It comes with a 3-year warranty, and Honda is reassuring you that the generator will last longer and it will fix any problems you might have with it.

  • Extremely quiet!
  • Plenty of power
  • A lot of outlets
  • Honda engine
  • Recoil start
  • Very heavy
  • Only 6.5h runtime


3. Briggs & Stratton 30675A Q6500 – Compact Solution

Briggs & Stratton 30675A Q6500


This model is very close in performance to the previous two, but it is slightly below them. It has a power output of 6500 starting watts and 5000 running watts. While it’s not the best choice for the demanding larger food trucks, it is an excellent solution for smaller ones.

While Honda 7000w is still the quietest one, the Briggs & Stratton Q6500 is very quiet as well. Its noise levels are 66dB at 23ft. It stands out in its runtime of 14 hours. It’s a compact generator for compact food trucks that will have long working days.


  • Starting power: 6500W
  • Running power: 5000W
  • Weight: 138 lbs
  • 306cc engine
  • 5-gallon fuel tank
  • 14h run time @ 25%
  • 4x 120v-20A outlets
  • 1x 120v/240V, 30A outlet
  • 2x USB outlets
  • Noise level 66dB from 23ft
  • Recoil style start

All this and a 2-year warranty for consumers and a 1-year commercial warranty is what you get.

  • Very lightweight
  • A lot of outlets
  • Plenty of power
  • 14h runtime
  • Compact
  • Not for larger, demanding trucks


4. Pulsar Products PG5250B – Versatile Generator

Pulsar Products PG5250B


This one here is a bit different food truck generator, and it can proudly be called the versatile champ! It can run both on gas or propane, making it ideal for emergency situations when you run out of fuel. Having backup fuel when running a mobile business is very handy.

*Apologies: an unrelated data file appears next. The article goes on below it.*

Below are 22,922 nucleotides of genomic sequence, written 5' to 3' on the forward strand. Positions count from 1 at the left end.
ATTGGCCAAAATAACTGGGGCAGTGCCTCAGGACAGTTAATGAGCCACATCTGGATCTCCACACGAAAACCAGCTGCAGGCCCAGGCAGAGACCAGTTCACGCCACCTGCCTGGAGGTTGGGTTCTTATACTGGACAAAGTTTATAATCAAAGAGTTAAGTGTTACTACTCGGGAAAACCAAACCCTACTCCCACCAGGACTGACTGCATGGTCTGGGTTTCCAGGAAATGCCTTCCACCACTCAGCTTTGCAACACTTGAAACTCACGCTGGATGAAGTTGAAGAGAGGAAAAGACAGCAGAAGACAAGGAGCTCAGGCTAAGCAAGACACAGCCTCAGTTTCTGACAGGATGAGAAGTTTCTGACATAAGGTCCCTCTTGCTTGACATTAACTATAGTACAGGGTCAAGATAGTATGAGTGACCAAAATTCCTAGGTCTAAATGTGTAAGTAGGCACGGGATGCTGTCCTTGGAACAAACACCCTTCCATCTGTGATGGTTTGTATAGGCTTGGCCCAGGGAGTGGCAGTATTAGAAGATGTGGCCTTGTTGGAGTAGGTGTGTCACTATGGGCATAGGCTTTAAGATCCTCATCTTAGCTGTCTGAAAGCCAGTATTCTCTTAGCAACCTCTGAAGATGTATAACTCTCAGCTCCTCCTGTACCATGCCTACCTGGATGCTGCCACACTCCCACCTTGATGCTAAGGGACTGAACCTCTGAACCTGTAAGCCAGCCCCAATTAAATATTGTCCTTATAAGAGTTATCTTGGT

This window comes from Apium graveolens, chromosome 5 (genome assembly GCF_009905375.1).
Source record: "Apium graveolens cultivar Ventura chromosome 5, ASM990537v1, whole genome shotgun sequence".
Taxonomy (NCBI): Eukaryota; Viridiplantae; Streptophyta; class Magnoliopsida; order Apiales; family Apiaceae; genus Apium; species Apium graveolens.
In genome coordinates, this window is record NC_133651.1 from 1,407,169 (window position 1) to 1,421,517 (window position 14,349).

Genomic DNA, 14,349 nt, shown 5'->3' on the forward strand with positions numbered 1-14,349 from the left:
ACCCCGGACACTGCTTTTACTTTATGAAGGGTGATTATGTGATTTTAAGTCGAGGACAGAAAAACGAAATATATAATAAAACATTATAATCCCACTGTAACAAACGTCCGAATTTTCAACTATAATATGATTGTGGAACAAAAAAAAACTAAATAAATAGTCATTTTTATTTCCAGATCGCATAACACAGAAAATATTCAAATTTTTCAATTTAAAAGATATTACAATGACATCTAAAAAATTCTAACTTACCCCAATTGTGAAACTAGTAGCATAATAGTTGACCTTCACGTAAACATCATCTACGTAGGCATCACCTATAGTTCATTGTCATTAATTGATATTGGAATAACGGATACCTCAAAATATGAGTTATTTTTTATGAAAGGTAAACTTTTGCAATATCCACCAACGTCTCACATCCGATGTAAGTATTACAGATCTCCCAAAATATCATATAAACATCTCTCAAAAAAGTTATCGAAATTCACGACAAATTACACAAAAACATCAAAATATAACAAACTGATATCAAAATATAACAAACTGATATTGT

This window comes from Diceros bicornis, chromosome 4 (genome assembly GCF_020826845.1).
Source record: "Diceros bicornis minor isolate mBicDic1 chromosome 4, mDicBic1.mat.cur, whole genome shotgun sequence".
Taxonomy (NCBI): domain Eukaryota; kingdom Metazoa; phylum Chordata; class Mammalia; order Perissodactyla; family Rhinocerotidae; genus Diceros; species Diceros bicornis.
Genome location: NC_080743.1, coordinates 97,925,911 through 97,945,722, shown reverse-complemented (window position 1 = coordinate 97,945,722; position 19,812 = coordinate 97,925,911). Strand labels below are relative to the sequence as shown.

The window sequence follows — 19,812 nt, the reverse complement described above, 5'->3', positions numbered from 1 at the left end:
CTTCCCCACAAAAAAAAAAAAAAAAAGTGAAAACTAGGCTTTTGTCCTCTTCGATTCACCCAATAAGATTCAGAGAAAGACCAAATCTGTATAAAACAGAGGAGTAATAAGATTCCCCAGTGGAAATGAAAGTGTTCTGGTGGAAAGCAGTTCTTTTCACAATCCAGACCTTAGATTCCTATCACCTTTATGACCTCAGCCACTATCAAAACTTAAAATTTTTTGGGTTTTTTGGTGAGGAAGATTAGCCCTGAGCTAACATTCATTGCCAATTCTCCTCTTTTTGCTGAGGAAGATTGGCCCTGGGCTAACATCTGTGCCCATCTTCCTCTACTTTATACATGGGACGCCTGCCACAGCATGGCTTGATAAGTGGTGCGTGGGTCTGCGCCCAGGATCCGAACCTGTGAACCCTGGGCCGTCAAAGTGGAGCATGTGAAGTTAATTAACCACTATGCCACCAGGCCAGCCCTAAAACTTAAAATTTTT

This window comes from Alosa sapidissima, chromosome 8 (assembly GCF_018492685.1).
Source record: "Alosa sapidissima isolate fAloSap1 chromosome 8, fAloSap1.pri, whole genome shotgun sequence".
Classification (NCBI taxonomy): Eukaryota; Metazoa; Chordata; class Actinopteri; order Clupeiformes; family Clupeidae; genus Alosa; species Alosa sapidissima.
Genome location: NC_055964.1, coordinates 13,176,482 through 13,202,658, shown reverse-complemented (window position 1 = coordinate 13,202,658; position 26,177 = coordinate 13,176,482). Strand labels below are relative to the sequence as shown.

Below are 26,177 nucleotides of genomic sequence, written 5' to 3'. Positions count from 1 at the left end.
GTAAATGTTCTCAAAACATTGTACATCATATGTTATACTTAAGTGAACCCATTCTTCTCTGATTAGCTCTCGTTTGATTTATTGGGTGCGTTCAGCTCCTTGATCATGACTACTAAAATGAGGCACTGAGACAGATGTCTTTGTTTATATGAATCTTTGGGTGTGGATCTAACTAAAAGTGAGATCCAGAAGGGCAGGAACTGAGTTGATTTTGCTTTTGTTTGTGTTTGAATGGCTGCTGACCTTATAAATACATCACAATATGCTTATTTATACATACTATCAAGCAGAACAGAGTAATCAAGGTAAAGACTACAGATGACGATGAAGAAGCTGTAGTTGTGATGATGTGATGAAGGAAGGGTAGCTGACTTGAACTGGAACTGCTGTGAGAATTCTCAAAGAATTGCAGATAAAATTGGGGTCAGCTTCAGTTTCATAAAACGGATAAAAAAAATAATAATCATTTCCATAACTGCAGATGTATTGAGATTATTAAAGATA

As for the power output, it can generate 5250 starting watts and 4750 running watts. While not the most powerful one out there, it can provide plenty of power for most standard food trucks with a couple of appliances.

It’s very lightweight, and its 115 lbs make it easy to transport it anywhere. But, the noise levels are when it comes short. It’s one of the loudest ones, generating 78dB of noise at 23ft.


  • Starting watts: 5250
  • Running watts: 4750
  • 224cc engine
  • Weight: 115 lbs
  • 4-gallon fuel tank
  • 15h runtime
  • 2x 120v/240v outlets
  • 1x 120v/240v outlet
  • 1x 30A RV port
  • Noise level: 78dB from 23ft
  • Recoil style start

It comes with a 2-year warranty and decent customer service.

  • Very lightweight and portable
  • Plenty of power for most food trucks
  • 15h runtime
  • Versatile fuel use
  • Very loud, possibly the loudest


5. ​Champion 3400W – Silence and Versatility

Champion 3400W


If you have a smaller truck and you don’t need a large amount of power, but want to keep the noise levels as low as possible, this little food truck generator might be the one for you! It produces 3400 watts of starting power and 3100 running watts.

It can use both gas and propane as fuel. With noise levels of 59dB at 23ft, it’s at the top of the list of quiet generators. You will be able to run it for 7.5h with gas or an amazing 14.5h on propane at 25% load.


  • Starting watts: 3400
  • Running watts: 3100
  • 192cc engine
  • Weight: 95.7 lbs
  • 1.6-gallon fuel tank
  • 7.5h or 14.5h runtime at 25% load
  • 2x 120V outlets
  • 1x 240V outlet
  • 1x 12V outlet
  • Sound level: 59dB at 23ft
  • Recoil style start

This little champ comes with a 3-year warranty and lifetime tech support.

  • Super lightweight
  • Duel fuel system
  • Plenty of power for smaller trucks with small appliances
  • Very quiet
  • Plenty of run time
  • Only 2 120V outlets


How to pick the best generator for a food truck?

Briggs & Stratton 30675A Q6500

There are few main things you should have in mind when you’re picking the best generator for a food truck.

Pay attention to these points:

  • Generator type
  • Starting and working power
  • Generator’s size
  • Watts/ Amperes
  • Noise levels
  • Run time
  • Emissions
  • Installation

Generator type

All portable generators are very much alike. You can differentiate them based on the type of fuel they use.